Correctional Services spokesman Manelisi Wolela has denied allegations that student leader Mcebo Dla.
Community leaders "incited violence against foreigners" to maintain their authority, a study commissioned by the International Organisation for Migration has revealed.
"The idea that the attacks were committed by a third force or faceless mobs does not hold. Street committees and community forums organised the attacks," said Jean-Pierre Misago of Wits University's Forced Migration Studies Programme.
The report, titled Towards Tolerance, Law and Dignity: Addressing Violence against Foreign Nationals in South Africa was launched in Johannesburg yesterday.
A campaign to counter racism, xenophobia and tribalism, called "One Movement", was also launched, with Archbishop Desmond Tutu as one of the patrons.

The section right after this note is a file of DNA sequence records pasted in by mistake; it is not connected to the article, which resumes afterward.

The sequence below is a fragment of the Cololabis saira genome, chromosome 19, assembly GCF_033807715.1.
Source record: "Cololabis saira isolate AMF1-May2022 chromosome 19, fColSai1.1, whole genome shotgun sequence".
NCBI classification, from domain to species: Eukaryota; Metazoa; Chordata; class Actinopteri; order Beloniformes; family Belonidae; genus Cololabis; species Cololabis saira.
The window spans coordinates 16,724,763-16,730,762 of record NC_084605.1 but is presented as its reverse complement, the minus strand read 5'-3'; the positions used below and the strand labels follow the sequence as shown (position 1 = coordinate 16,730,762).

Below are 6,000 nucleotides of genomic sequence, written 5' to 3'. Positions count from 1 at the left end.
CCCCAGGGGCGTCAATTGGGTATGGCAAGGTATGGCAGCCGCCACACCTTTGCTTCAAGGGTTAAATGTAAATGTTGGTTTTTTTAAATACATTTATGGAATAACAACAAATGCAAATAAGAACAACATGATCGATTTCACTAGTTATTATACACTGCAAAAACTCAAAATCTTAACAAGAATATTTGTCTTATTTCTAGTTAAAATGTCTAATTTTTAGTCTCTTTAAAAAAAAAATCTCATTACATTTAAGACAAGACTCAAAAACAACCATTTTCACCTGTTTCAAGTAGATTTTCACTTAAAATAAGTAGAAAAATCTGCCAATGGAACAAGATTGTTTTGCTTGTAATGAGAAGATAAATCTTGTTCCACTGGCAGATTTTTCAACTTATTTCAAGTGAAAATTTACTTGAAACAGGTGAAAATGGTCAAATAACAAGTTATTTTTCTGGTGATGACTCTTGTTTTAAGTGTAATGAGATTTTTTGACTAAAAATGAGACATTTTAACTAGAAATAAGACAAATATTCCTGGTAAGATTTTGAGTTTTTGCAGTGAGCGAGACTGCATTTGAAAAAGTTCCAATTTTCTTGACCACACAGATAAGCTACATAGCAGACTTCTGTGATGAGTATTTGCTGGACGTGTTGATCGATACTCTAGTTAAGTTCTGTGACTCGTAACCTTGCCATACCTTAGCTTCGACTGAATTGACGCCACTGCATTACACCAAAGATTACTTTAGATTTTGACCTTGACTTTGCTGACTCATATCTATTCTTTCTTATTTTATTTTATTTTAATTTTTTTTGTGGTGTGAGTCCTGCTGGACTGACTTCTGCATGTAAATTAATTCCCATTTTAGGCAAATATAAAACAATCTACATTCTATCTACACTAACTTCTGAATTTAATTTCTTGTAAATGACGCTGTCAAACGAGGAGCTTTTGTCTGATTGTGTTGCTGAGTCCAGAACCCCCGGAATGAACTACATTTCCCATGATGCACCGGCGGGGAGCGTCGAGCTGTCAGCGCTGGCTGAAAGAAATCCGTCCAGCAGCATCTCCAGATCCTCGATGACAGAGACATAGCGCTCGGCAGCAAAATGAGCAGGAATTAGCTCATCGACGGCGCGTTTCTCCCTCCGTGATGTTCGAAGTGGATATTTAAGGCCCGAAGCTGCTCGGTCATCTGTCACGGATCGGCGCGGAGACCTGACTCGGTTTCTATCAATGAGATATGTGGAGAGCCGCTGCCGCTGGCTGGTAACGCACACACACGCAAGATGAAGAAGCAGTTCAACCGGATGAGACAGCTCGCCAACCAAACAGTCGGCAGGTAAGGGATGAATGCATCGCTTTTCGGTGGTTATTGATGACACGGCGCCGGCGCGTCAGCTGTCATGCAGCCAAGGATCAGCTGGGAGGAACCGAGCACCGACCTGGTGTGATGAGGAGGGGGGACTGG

More than 60 people were killed and 670 injured in May last year during an outbreak of xenophobic violence.
The report found "political vacuums" in communities contributed to the emergence of "unofficial, illegitimate and often violent forms of local leadership" to drive out those considered outsiders.
Misago said the police did nothing to quell the attacks despite prior warnings.
He said baseless explanations such as crime, foreigners "stealing jobs and women" from locals, and poor border control were used to justify the violence.